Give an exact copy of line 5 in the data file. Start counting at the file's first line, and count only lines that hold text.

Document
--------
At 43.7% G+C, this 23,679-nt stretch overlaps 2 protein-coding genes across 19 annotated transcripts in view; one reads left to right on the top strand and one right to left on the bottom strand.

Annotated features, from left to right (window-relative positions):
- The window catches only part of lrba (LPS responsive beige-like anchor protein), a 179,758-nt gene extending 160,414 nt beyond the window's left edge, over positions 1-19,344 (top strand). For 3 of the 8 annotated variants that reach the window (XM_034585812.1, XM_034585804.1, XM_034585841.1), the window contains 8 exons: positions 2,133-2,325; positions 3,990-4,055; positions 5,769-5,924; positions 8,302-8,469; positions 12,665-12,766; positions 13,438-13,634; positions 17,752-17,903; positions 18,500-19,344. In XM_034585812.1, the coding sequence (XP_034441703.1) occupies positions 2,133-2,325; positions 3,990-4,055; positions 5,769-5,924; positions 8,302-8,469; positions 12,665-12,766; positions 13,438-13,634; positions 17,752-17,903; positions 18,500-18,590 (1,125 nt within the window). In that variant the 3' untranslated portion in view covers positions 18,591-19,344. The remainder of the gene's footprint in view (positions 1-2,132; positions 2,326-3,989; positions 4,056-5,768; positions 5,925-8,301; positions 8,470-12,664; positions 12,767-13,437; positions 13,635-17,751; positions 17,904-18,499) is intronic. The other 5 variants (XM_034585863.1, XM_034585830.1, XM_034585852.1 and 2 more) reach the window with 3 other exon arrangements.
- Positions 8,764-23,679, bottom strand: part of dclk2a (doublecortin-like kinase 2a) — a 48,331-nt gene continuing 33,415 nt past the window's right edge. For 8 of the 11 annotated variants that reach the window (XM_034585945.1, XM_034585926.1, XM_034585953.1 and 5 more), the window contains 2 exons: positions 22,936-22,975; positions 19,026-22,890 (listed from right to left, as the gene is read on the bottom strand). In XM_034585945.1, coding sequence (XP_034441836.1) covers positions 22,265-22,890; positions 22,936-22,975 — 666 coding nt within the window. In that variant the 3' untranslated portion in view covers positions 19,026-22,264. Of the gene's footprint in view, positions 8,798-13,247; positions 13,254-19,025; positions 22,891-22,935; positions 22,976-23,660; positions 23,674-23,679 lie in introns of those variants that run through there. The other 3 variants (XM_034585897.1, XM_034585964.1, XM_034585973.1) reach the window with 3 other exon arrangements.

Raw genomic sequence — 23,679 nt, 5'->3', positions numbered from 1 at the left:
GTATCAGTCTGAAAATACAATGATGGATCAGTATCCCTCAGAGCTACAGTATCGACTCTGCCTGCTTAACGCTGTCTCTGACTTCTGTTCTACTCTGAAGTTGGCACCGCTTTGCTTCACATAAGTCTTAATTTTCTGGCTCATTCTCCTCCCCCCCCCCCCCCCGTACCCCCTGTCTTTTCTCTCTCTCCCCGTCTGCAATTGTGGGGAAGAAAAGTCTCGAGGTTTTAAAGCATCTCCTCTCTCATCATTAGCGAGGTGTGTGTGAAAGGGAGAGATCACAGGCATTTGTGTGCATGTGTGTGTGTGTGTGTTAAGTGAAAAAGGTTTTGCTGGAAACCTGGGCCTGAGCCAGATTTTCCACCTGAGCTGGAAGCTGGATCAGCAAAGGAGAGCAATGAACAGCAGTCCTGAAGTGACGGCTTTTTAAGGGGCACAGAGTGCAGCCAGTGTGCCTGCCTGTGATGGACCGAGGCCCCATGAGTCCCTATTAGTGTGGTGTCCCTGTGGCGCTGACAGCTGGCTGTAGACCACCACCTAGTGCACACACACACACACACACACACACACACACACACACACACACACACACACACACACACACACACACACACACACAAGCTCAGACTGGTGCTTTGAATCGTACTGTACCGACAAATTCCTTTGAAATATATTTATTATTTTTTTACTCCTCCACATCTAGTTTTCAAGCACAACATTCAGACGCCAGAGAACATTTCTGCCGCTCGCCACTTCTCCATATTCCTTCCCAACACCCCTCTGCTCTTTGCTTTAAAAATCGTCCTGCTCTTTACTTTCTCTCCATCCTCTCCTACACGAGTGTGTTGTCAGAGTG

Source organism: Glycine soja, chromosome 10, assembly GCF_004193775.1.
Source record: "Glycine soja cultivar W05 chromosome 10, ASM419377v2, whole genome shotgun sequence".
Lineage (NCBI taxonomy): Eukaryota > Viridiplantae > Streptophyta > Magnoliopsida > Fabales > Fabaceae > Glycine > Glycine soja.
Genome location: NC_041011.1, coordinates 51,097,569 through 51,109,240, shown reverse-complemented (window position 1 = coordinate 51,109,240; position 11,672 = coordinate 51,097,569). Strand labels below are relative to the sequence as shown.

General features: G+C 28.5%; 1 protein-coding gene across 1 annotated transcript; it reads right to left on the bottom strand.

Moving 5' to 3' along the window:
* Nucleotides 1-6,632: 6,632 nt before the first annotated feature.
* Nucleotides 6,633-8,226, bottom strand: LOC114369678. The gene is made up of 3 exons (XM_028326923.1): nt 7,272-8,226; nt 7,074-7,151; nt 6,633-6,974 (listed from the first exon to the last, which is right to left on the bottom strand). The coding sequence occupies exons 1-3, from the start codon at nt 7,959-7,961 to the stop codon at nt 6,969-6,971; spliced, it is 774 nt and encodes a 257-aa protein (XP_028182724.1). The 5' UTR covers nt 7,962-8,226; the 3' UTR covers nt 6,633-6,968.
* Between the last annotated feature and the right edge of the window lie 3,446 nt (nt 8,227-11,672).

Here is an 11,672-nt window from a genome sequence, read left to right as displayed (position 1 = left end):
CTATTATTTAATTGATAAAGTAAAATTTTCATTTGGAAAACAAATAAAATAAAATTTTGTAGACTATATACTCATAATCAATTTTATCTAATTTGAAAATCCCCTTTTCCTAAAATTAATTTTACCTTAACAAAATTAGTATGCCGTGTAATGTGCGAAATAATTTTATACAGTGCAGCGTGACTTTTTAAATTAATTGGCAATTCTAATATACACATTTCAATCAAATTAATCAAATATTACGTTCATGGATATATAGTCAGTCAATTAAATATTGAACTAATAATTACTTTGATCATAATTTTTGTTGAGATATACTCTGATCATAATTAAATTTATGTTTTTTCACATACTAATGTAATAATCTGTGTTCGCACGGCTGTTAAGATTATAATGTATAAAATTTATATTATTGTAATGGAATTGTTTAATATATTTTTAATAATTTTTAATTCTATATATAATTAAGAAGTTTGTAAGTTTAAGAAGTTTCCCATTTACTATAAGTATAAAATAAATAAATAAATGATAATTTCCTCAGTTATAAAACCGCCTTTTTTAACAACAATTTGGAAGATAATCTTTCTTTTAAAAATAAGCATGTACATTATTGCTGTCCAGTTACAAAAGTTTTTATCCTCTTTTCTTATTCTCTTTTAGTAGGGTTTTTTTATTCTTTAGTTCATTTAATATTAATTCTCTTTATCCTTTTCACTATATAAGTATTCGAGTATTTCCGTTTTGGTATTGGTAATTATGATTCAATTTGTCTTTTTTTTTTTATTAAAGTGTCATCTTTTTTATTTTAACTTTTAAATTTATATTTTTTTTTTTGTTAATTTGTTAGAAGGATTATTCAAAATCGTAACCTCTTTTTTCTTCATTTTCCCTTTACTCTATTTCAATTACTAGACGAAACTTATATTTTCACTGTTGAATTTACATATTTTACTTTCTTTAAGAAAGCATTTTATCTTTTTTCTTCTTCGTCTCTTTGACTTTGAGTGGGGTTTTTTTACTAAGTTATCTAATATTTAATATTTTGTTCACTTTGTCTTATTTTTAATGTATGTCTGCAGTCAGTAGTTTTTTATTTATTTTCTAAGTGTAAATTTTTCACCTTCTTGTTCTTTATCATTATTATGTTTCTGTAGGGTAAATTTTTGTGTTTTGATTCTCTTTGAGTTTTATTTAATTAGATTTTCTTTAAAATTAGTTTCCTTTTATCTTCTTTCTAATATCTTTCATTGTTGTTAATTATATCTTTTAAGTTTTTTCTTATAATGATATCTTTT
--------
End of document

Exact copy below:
Raw genomic sequence — 23,679 nt, 5'->3', positions numbered from 1 at the left: